Facility security is the protection, and the measures taken toward the protection, of a building or other physical location. Among the components of facility security are access control, or the protection against entry by unauthorized persons, fire detection and suppression, and emergency-response planning. Facility security planning involves both the use of personnel and technology, but though both are important, the quality, training, and trustworthiness of personnel is of greater significance ultimately than the sophistication of the equipment used to protect a facility.
Personnel. Facility security is the business both of government agencies and of private firms. The skills required for facility security work in the public and private sectors are essentially the same, and personnel with experience in one area are usually able to move easily into the other. Not all facility security personnel are the same: the more sensitive the area being guarded, and the more valuable or potentially dangerous its contents, the greater the skills required of the individuals who ensure its security.
One of the thorniest issues of personnel policy in facility security is pay, a factor that involves greater subtlety than initially meets the eye. Although there is not a direct correspondence or correlation between pay and honesty, in general. the higher the pay, the greater the amount of qualifications an employer can demand.
After the September 11, 2001, terrorist attacks, as the federal government began to reconsider the security screening process at airports, many observers questioned the reliability of security personnel.
Qualifications. An effective facility security officer must be of unquestionable honesty and trustworthiness, such that no amount of money or other inducements would be a temptation to betray an employer. The potential officer should expect to undergo background checks, which would typically be intensive on a level commensurate with the sensitivity of the job. These checks may include examination of the individual's financial and credit history; family and domestic history; arrest and police record, as well as other government records on the individual.
Whereas American citizens have a legal expectation of privacy, if not a constitutionally specified "right to privacy," such is not the case for an individual who offers his or her services to guard valuable or sensitive materials.
Beyond these considerations, a facility security officer should be resourceful, and capable of thinking in a non-linear fashion. He or she should be able to consider the possibility that a given action will have more than one possible result, and that a given event may have more than one possible cause. In testing the abilities of facility security personnel for highly sensitive roles, it is not enough that the officer be able to protect his or her facility from invasion: he or she should be capable of penetrating other facilities. Some private firms advertise the fact that their operatives have been able to penetrate supposedly secure buildings.
In a test of post-September 11 building security, government investigators were able to enter four federal buildings in Atlanta using false law enforcement identification equipment—a clear indication that those facilities were not properly protected by the personnel in place. As noted at the time in Security Management, the General Services Administration, which provided security for those federal buildings, was notorious for its low pay and minimal benefits, and this made it difficult to attract highly qualified personnel.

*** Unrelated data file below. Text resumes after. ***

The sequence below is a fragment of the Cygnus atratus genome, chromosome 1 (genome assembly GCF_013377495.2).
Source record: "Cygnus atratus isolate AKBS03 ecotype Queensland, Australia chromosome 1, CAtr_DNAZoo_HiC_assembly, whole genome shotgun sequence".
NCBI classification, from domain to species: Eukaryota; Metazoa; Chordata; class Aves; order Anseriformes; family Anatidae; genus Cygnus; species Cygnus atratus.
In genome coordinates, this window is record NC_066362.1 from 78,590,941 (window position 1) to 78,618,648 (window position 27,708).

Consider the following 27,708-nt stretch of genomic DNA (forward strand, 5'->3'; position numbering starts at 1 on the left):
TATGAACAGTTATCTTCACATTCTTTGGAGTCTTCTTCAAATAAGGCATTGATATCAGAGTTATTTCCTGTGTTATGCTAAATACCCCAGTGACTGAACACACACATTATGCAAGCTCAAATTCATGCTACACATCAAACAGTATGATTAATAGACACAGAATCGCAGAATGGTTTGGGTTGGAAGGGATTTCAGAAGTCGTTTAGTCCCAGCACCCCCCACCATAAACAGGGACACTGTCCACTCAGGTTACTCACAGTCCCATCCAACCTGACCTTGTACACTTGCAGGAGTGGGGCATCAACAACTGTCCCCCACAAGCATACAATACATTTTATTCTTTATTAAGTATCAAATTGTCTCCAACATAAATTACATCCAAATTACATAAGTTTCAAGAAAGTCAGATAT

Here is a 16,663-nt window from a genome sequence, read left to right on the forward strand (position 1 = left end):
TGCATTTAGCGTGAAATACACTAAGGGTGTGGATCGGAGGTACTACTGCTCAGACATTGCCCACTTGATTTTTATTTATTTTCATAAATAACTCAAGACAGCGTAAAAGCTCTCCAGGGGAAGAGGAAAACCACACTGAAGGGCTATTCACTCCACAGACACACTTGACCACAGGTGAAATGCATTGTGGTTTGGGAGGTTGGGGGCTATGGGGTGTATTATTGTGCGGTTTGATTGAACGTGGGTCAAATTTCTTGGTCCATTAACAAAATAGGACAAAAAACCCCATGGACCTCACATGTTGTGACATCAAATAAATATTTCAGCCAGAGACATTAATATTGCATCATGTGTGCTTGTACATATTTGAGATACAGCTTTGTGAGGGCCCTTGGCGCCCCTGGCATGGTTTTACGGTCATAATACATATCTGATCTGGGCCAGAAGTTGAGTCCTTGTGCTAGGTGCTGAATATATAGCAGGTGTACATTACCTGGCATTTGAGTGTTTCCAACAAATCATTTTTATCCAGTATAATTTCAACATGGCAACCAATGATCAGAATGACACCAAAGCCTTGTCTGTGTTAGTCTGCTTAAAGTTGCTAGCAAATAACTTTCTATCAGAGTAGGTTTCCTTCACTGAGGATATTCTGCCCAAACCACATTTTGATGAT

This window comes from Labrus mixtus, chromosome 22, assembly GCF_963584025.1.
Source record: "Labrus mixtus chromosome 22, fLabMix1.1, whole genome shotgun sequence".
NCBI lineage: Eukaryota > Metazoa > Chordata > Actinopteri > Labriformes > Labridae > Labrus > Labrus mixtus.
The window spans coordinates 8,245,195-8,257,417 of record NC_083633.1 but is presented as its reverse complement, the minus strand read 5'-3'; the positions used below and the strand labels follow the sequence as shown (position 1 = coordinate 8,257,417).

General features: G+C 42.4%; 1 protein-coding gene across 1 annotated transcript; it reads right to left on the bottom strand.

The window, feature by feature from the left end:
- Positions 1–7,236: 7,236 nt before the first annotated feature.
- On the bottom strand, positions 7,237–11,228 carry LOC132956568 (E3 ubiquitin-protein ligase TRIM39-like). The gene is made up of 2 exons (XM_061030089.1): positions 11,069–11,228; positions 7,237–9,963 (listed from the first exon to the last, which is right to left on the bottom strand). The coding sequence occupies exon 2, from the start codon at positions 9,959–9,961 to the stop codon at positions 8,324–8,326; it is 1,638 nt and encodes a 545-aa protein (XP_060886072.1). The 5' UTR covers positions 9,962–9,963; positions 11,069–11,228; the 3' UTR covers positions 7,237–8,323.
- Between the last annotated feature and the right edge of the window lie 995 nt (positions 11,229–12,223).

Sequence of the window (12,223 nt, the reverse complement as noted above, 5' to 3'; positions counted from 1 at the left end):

Procedure and equipment. Though the importance of personnel to facility security can hardly be overstated, people are not the only dimension. There are also procedure and equipment, though these can only be used to a degree of effectiveness commensurate with the capabilities of the security staff.
In the realm of procedure, there are necessary steps to be taken when securing areas containing valuable or potentially dangerous materials. It may be deemed wise, for instance, to keep sensitive areas and items as separated as possible, so as to maximize the amount of time and work necessary for an intruder to obtain the goods sought. On the other hand, a facility security plan may call for centralization of sensitive areas so as to maintain a closer watch on those areas.
Equipment may be necessary for access control, surveillance, detection, communication, and incident response. Access control can be as simple as a lock, or as high-tech as biometric scanning devices that read handprints or the iris of an individual's eye. Surveillance equipment usually involves cameras, and may be augmented by motion sensors, alarms, and other forms of equipment for detection.
Personnel must be equipped with devices for communicating with one another, and with a central monitoring station. In the event of a serious security breach or other incident, they should also be able to contact outside services. Communications equipment also aids in incident response, for which a facility security can also prepare with fire suppression items (handheld extinguishers and/or sprinklers installed on site), as well as first aid kits. Incident response, depending on the nature of the facility and the qualifications of the persons guarding it, may also require that personnel be equipped with weapons or defensive equipment such as tear gas.
█ FURTHER READING:
Kozlow, Christopher, and John P. Sullivan. Jane's Facility Security Handbook. Alexandria, VA: Jane's Information Group, 2000.
Gips, Michael A. "Options Reviewed for Federal Building Security." Security Management 46, no. 7 (July 2002): 14.
Thompson, Cheryl W. "Lawmaker Faults Nuclear Facility Security Policies." Washington Post. (March 25, 2002): A17.
Wolkowitz, Dave. "Facility Security—Playing It Safe." Area Development Site and Facility Planning 37, no. 9 (September 2002): 72.